Sunday, July 28, 2013

Why We Should Question Dietary Advice: Summary and Implications


Most of the evidence that forms the basis of national dietary guidelines and position statements of health authorities comes from observational studies where they find correlations between diet and disease.  While you shouldn’t draw conclusions from observational studies anyway, observational studies of this type are notoriously unreliable because of the large number of confounding variables and inaccurate self-reporting.  Just because something has a positive relationship in observational studies doesn’t mean it will hold up in clinical trials as evidenced by hormone replacement therapy, grain fibre, etc. 

Many health authorities have financial ties to the food industry.  While they say that the need to work with industry, the reality is that the food industry funds education programs that spread propaganda to protect their interests.  The financial ties to the food industry are also an implicit endorsement of their products, intentional or not 

Most dietary recommendations include the reduction of saturated fat and trans fats, and often replacing them with polyunsaturated fats, to reduce cholesterol, thereby lowering the risk of cardiovascular disease.  However, replacing saturated fat with linoleic acid (an omega 6 polyunsaturated fat) increases cardiovascular disease and total mortality in controlled clinical trials.  The disaster with artificial trans fats should be a warning against other new additions to the food supply 

One of the most common and unquestioned bits of dietary advice is to reduce salt to lower pressure.  However, reducing salt has a very mild effect on blood pressure and doesn’t reduce mortality, suggesting it is far from being the primary cause of hypertension.  Salt reduction has some adverse effects: it increases the renin-angiotensin-aldosterone system and noradrenaline, and actually increases mortality in a few diseases. 

One would think that a perquisite of good diet advice is that the recommended diet is at least adequate in all nutrients (depending on the criteria for adequacy).  However, most dietary advice suggests reducing (or at least not promoting) choline rich foods such as eggs and liver (due to unfounded dietary cholesterol concerns).  The result is that most people are choline deficient 

The dietary guidelines and other sources of diet information regularly reduce foods or food groups to a few nutrients such as protein, iron and fibre.  They then group foods into groups based on similarities in only a few nutrients such as the dairy and meat alternatives, even though the dairy and meat alternatives have a very different nutrient profile to dairy and meat, even if they are rich in calcium or protein.  This may result in poor, unbalanced nutrient intakes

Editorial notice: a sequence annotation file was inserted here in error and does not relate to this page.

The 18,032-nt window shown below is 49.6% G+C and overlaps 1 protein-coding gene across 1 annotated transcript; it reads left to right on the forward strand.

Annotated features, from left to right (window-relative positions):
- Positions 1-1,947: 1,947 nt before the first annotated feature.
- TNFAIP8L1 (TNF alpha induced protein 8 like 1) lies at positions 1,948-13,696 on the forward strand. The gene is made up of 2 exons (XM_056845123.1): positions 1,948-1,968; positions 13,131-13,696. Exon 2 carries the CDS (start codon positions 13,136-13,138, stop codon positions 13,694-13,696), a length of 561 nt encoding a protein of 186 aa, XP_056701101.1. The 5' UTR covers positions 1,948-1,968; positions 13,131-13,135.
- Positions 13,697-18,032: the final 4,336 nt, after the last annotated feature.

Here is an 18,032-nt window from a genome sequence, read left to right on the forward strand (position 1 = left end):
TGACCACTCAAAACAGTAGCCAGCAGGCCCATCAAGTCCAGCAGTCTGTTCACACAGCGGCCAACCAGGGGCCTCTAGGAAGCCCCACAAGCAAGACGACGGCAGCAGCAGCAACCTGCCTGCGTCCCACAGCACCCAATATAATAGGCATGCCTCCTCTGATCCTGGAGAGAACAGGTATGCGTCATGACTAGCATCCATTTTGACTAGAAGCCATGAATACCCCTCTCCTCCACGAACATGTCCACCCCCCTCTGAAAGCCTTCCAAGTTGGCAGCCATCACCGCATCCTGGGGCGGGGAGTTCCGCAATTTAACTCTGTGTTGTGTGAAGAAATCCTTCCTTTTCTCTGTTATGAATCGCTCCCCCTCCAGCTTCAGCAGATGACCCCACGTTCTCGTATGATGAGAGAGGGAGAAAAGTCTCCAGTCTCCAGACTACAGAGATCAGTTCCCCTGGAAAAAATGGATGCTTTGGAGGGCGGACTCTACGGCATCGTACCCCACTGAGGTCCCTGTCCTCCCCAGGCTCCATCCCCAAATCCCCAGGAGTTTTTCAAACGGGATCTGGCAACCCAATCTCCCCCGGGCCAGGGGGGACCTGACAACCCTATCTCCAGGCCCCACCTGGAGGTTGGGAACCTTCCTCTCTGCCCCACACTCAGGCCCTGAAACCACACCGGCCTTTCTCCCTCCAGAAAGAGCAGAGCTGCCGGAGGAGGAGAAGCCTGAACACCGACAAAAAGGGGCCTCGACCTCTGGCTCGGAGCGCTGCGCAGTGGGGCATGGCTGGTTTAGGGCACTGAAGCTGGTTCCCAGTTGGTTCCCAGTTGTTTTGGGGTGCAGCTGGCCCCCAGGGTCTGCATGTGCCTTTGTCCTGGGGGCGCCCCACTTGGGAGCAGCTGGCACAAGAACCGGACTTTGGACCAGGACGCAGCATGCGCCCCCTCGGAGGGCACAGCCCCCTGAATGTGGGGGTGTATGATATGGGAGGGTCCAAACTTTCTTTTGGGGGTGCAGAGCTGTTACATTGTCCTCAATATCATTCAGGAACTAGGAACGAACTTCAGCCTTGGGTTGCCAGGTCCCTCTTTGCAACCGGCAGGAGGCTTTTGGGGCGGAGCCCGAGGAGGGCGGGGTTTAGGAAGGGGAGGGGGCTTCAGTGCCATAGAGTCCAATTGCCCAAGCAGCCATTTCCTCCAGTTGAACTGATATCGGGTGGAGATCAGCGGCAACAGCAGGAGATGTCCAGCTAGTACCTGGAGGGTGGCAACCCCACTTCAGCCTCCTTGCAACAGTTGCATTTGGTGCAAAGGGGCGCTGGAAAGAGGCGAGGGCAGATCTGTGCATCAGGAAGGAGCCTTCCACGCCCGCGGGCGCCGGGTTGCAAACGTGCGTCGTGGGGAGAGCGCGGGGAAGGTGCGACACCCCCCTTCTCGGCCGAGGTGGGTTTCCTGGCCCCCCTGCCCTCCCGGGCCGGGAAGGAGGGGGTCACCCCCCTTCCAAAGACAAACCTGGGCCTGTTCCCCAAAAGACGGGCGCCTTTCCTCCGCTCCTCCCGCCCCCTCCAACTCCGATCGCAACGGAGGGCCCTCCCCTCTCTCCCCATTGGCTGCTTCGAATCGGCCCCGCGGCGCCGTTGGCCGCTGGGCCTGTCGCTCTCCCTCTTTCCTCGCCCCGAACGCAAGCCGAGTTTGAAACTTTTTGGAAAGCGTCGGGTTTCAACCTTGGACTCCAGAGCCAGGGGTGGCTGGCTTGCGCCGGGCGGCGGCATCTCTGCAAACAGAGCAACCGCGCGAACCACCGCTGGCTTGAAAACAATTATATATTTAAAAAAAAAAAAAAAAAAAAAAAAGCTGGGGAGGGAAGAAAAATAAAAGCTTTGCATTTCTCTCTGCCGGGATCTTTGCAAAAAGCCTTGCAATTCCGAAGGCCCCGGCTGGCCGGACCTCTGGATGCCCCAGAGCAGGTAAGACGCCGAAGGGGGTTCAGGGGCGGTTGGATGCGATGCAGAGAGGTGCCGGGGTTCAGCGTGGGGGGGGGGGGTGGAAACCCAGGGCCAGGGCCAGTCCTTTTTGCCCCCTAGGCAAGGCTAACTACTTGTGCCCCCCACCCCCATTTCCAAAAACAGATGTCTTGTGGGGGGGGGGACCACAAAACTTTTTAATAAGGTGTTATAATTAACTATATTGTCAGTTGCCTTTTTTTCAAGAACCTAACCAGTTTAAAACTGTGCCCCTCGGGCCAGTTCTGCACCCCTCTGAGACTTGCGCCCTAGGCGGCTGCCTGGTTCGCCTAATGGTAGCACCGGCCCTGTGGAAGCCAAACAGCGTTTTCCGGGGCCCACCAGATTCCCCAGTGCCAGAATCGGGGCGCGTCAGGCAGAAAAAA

The dietary guidelines and other sources diet information often have a biased ranking of nutrient density they mention the benefits of fibre and phytonutrients, but don’t mention the benefits of non-essential nutrients in animal foods such as carnitine, carnosine, creatine, taurine and coenzyme Q10 


  • Be sceptical when observational studies are used to claim causality
  • Be especially sceptical of diet epidemiology and advice that relies on it heavily
  • Be sceptical of advice coming from people/groups with conflicts of interest
  • Replacing saturated fats with vegetable oils won’t reduce the risk of cardiovascular disease
  • Don’t eat artificial trans fats (natural trans fats are fine) and be sceptical of new additions to the food supply
  • Low salt diets won’t reduce blood pressure by much and may be harmful
  • Get enough choline (eggs, liver)
  • Don’t be a reductionist, there is more to food than a few nutrients here and there
  • Omnivorous diets are best for meeting our nutrient needs
  • Appreciate the non-essential nutrients and beneficial compounds in both plant and animal foods

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